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The excitement of international travel - the experience of new places, faces, languages and cultures - comes with the recognition that travel to other countries may require certain health precautions and preparations. The new Travel Medicine Program at the Hospital';s Occupational Health Center (OHC) strives to prepare travelers by providing education and preventive measures to reduce risks associated with international journeys.
"The health and safety of our clients are of utmost concern to us," explains Susan Blydenburgh, MD, Director of the OHC Travel Medicine Program. "Our team closely examines each traveler';s needs, prescribing and administering immunizations and medications only after a complete medical history is taken and the travel itinerary is reviewed." Travelers also receive a list of precautionary measures for dietary and recreational activities; recommendations for safer and more enjoyable travel; and contact information for resources available in each destination.
The Travel Medicine health provider might contact the patient';s primary care physician to discuss the course of action, especially if the patient suffers from certain health concerns that travel or immunizations could affect.
Each Travel Medicine provider is a member of the International Society of Travel Medicine. This organization provides in-depth, up-to-date alerts on health and safety issues across the world. Additional sources, such as the Centers for Disease Control (CDC), and World Health Organization (WHO), keep doctors abreast of the most current developments in Travel Medicine issues.
Dr. Blydenburgh recommends travelers schedule their visit to the Travel Medicine Program two to three months prior to their trip to allow adequate time to fully administer vaccines and begin preventative medications if required. Once an appointment is scheduled, the OHC will mail a questionnaire to the patient along with a list of documents to bring to the appointment; these include a full travel itinerary and a complete immunization record.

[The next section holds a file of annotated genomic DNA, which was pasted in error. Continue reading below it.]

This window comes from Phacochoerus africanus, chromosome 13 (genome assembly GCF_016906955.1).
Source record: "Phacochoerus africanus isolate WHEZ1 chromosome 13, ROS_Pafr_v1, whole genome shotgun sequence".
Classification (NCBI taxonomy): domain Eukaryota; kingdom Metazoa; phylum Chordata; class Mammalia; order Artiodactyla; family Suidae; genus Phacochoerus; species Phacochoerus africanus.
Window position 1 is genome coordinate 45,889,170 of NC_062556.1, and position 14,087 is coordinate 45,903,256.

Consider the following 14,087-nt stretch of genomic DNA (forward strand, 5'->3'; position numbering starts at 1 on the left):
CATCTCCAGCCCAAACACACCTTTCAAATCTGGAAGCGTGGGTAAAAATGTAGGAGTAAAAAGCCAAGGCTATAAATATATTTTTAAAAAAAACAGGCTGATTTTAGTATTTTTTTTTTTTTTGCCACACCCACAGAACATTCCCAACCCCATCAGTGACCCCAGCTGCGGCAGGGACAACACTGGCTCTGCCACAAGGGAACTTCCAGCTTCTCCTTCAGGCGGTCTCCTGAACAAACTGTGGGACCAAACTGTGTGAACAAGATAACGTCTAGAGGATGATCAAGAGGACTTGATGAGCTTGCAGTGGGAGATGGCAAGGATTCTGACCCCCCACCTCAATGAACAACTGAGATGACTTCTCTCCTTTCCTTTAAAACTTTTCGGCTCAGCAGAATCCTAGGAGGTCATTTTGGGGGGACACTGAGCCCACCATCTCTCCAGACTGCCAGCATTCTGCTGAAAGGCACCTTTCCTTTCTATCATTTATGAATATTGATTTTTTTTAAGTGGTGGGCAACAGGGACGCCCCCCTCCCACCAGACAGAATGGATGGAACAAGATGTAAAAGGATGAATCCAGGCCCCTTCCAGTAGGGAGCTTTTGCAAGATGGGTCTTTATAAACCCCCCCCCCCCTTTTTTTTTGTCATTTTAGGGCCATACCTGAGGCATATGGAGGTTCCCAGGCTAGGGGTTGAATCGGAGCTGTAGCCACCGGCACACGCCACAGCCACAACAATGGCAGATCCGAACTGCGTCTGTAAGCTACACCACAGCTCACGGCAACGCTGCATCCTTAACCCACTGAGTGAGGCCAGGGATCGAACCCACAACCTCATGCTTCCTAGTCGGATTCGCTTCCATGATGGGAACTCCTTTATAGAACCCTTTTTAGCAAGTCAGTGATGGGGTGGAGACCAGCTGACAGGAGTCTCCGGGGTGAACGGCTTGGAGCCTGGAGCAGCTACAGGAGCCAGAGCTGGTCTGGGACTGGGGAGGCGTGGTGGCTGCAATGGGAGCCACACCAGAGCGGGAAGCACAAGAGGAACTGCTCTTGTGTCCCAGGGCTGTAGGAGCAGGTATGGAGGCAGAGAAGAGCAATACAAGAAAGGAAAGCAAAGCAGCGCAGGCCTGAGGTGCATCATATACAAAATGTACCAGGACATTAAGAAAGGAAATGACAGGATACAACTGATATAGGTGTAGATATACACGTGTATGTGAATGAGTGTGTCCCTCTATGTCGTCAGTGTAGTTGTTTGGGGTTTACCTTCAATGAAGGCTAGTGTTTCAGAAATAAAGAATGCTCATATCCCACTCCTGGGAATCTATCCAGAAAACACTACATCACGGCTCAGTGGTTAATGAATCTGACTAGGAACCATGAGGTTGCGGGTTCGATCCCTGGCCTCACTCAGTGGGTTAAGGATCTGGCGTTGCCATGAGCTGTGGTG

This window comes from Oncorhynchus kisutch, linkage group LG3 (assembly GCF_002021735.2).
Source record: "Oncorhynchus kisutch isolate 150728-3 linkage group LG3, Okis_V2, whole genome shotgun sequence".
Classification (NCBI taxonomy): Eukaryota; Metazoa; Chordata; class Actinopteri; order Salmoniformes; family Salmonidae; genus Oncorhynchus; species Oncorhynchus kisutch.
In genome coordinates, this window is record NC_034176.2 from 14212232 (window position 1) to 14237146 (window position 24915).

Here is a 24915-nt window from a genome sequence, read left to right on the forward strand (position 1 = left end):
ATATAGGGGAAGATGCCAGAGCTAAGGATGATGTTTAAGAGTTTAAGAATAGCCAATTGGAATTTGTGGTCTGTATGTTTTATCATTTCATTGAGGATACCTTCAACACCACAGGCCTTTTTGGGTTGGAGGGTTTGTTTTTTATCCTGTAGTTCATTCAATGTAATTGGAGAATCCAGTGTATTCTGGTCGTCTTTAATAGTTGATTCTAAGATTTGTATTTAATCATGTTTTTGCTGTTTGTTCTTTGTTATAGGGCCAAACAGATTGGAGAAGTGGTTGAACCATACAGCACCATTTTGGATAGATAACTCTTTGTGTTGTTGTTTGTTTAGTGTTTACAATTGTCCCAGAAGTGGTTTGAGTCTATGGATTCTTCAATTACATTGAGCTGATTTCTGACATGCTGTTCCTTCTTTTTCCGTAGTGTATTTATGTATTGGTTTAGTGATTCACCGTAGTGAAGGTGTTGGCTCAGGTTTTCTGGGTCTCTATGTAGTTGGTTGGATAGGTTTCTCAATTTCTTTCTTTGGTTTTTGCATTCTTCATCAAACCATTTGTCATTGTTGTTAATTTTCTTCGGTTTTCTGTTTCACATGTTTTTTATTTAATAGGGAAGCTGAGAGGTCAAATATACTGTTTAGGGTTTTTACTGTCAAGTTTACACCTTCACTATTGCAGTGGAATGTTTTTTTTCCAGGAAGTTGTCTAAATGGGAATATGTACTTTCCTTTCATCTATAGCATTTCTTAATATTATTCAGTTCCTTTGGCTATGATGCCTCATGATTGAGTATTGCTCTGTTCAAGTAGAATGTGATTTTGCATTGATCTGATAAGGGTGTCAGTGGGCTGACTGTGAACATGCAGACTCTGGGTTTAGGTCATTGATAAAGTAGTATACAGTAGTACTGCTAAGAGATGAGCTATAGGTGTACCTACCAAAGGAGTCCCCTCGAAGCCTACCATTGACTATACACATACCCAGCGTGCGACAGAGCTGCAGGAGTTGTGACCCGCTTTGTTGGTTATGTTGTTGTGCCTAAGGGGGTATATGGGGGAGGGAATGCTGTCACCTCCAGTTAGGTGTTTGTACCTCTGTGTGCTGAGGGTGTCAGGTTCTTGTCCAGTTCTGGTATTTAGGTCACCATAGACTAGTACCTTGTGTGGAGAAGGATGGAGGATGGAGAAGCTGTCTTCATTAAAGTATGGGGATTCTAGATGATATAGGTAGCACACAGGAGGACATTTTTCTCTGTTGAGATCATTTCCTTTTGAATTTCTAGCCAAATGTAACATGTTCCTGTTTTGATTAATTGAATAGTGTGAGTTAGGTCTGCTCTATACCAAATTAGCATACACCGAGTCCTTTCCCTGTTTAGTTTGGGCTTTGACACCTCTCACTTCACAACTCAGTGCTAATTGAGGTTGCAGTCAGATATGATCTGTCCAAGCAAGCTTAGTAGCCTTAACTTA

During the consultation, the Travel Medicine professional provides the traveler with a full informational packet about the destination. Together, they review this information, as well as the medical history of the patient and immunization options. The practitioner and patient decide on the course of immunizations together after a detailed conversation about indications and interactions.
"Some vaccinations can be administered on the day of the initial consultation," she says, "however, the patient may opt to have vaccinations administered during a follow-up appointment. Some are administered in a series of injections requiring multiple visits." Travelers leave the initial consultation equipped with an official immunization record to keep with travel documents, along with a customized health and travel information packet.
"The Occupational Health Center has provided Travel Medicine to clients on a smaller scale for quite some time," notes Dr. Blydenburgh. "With the increase in corporate travel in recent years, demand from the Center';s clients began to grow. Since the Travel Medicine Program';s inception, we have seen an increase in not only business travelers, but also those traveling for pleasure, school, and medical and religious missions. Millions of travelers cross borders each year - our goal is to prepare Chester County residents for their departure."
For a dose of travel medicine, call 610-738-2450.
This article was originally published in Synapse (Summer 2008) - the Hospital';s magazine.
Last Updated: 7/13/2009